“The realization that each random passerby is living a life as vivid and complex as your own—populated with their own ambitions, friends, routines, worries and inherited craziness—an epic story that continues invisibly around you like an anthill sprawling deep underground, with elaborate passageways to thousands of other lives that you’ll never know existed, in which you might appear only once, as an extra sipping coffee in the background, as a blur of traffic passing on the highway, as a lighted window at dusk.”
It may seem obvious that you don’t know anything about someone just by looking at them, but it’s sometimes hard to believe: that cashier was short with me when I ordered my drink, she must be a rude person. But how do you know that? This is why I love the word sonder. This word seems to smack me in the face and say, “you don’t know what other people are going through.” Because you really don’t. There are years of success, failure, love, and heartache that you will never know about just by looking at someone. This thought baffles me. Each face that you see walking in the street, at a concert, on the news, has a story of their own that know one else will ever know the full extent to- except that person.
This realization is hard to come by. Think about the last time you were driving, when some asshole cut you off, almost causing you to swerve to the side of the road or hit another car. If you’re anything like me, you were probably cursing them out for the next ten minutes, wasting unnecessary energy on something that will never affect you again. They could have just been a complete asshole, or they could have been rushing somewhere because of an emergency. I’m bringing up this example because of a story my professor once told me:
“I was driving to work when someone cut lanes right in front of me, making me veer to the side and almost crash into the guard rail. I completely cursed him out! And when I noticed that it was my neighbor, that made it even worse. Later that day, I found out that he was rushing his wife to the hospital because she was having a heart attack. She didn’t make it.”
Even I felt guilty after she told me this. But that’s not the point- the point is, to realize, that everyone’s life is as complicated as your own, and there is no way to fully understand what someone is going through. I could be too hopeful, but maybe this is the realization that many people need to come by that would make everyone nicer to one another and be more sympathetic towards one another.
As for being the “extra sipping coffee in the background,” this brings about another school of thought with a different realization. When you walk down the street in a busy city, hundreds of faces walk past you. You don’t think to yourself, what are their problems, what makes them tick? They were just another face to you.
And to them, you are just another person they saw and forgot about. Or maybe they didn’t even see you. Maybe you were the person admiring that sexy man or woman walking down the street and you were just a nonexistent item in their heads. Before you start to dislike where I’m going, let me put it into perspective: you’ve done the same to other people, and haven’t even realized.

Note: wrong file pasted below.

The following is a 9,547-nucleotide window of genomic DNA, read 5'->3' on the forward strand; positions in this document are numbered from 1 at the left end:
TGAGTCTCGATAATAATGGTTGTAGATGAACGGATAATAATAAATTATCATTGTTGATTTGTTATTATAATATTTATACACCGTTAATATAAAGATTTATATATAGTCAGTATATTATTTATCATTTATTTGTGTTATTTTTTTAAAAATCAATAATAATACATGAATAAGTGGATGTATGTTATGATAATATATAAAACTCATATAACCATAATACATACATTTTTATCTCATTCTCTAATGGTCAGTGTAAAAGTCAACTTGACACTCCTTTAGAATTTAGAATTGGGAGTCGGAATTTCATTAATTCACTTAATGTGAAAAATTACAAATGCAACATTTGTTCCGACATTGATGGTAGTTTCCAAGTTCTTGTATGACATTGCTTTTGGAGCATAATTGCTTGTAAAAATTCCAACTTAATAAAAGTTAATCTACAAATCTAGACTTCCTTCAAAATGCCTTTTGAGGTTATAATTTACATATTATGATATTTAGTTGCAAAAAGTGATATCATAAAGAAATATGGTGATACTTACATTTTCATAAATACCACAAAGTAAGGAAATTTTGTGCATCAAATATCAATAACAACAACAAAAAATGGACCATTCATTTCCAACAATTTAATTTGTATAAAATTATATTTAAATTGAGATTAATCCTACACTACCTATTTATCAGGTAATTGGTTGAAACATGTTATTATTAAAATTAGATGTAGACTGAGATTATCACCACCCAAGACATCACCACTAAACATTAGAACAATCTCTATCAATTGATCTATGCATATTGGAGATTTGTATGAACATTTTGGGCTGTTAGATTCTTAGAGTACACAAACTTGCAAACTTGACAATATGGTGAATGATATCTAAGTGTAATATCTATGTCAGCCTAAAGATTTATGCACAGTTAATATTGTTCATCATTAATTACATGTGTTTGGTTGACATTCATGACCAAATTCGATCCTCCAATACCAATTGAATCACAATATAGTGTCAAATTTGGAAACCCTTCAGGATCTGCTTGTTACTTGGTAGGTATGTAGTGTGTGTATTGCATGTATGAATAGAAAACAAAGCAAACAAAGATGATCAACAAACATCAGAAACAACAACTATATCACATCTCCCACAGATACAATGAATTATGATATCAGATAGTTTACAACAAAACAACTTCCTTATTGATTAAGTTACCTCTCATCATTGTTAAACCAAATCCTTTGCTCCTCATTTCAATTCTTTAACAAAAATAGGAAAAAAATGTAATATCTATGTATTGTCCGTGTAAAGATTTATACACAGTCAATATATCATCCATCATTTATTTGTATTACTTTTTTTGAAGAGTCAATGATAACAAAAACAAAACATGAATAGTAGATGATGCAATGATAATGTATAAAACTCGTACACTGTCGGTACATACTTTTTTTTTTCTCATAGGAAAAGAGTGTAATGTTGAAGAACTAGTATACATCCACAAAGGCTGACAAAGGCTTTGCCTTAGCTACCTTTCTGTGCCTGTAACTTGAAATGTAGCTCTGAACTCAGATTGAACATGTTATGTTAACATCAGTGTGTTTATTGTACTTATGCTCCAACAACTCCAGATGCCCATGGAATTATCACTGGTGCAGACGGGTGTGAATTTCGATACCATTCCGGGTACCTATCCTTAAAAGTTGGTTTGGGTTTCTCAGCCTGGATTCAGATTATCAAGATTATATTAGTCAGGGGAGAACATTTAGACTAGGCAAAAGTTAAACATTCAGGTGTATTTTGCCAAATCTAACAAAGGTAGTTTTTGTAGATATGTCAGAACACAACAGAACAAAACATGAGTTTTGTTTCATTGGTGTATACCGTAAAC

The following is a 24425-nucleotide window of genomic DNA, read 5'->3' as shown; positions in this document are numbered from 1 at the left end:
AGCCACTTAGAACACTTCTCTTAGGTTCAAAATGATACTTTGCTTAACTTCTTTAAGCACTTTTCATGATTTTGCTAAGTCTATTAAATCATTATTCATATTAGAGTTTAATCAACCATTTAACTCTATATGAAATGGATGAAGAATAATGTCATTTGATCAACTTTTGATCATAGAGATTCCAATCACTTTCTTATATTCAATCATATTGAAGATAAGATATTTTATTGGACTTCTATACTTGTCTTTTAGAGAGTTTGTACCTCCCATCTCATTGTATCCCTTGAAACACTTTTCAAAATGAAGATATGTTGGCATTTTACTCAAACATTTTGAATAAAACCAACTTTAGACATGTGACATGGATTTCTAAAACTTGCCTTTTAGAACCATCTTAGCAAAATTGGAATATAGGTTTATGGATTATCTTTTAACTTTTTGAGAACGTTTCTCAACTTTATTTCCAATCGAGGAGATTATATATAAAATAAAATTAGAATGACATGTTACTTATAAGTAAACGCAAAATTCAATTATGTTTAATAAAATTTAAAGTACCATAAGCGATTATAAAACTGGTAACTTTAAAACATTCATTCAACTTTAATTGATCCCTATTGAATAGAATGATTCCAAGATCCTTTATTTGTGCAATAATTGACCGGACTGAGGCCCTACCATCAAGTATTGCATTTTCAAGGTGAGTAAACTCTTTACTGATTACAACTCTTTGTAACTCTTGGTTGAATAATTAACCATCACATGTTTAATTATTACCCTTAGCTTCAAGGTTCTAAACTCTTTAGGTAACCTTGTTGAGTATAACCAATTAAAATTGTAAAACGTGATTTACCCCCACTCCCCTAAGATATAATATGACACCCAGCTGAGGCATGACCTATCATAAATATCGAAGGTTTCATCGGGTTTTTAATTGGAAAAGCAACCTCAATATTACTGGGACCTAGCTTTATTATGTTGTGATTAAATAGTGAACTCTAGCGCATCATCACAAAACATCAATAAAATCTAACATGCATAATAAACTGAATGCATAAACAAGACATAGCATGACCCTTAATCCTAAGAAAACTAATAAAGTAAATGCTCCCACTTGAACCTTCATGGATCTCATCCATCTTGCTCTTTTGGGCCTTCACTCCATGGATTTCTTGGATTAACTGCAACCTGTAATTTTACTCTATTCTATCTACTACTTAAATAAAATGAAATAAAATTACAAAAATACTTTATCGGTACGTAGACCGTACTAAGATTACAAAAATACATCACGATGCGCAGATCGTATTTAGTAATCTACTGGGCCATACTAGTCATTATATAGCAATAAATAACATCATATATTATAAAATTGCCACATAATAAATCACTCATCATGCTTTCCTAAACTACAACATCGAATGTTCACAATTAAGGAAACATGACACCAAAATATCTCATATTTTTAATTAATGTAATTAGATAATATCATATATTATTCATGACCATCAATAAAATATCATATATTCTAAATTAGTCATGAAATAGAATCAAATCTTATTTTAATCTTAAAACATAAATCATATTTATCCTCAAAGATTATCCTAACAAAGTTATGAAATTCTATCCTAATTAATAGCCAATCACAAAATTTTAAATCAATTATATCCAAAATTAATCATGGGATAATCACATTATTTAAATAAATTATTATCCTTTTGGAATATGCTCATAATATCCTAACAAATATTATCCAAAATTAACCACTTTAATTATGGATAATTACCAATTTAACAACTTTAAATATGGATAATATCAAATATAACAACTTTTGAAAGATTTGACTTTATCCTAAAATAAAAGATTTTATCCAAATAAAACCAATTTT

But who cares? This fact alone has made me realize that my small problems do not matter. They don’t change who I am as a person, and they’re not going to. I’m the type of person that will let something that happened years ago still bother me, and I hate it. I hope that by the time you’re done reading this, you’ve learned to let go of the little things that don’t matter, because they don’t. Let go. Forget about it.
And this is where travel comes in. When I meet people, I love thinking about how random the chance was that our lives crossed. I hadn’t even known that person existed until I shared a room with them in a hostel, or stayed in their apartment, or volunteered on the same project as them.
I don’t meet them and think, what insignificant things happened to you before I met you? It doesn’t matter. Right then and there, who they are as a person, is what matters. And sure, the more you get to know them the more you’ll learn- but think about it- they’re not going to share the fact that their favorite coffee cup broke, or the guy they liked started dating their best friend- because it doesn’t matter. The more you learn about a person, you will learn about the important things, the things that make them tick and make them who they are. Not the stupid stuff.
Think about this next time you meet someone, or even the next time you let something insignificant bother you. Wouldn’t you rather be happy?
And this is why I love traveling. Traveling has made me realize this. I’ve learned about other people who have struggled more than I have, and who are now the happiest people in the world. I’ve met someone who was a child soldier in the Liberia War and escaped to Norway a few years later. Because it was raining, he was unable to show us around Bergen, so we ended up talking to him for a few hours.
Travel. Meet people. You will learn more about the world and more about yourself than you ever thought imaginable. You will come to realizations such as this, and you will come to your own realizations.
Every single one of them will change you.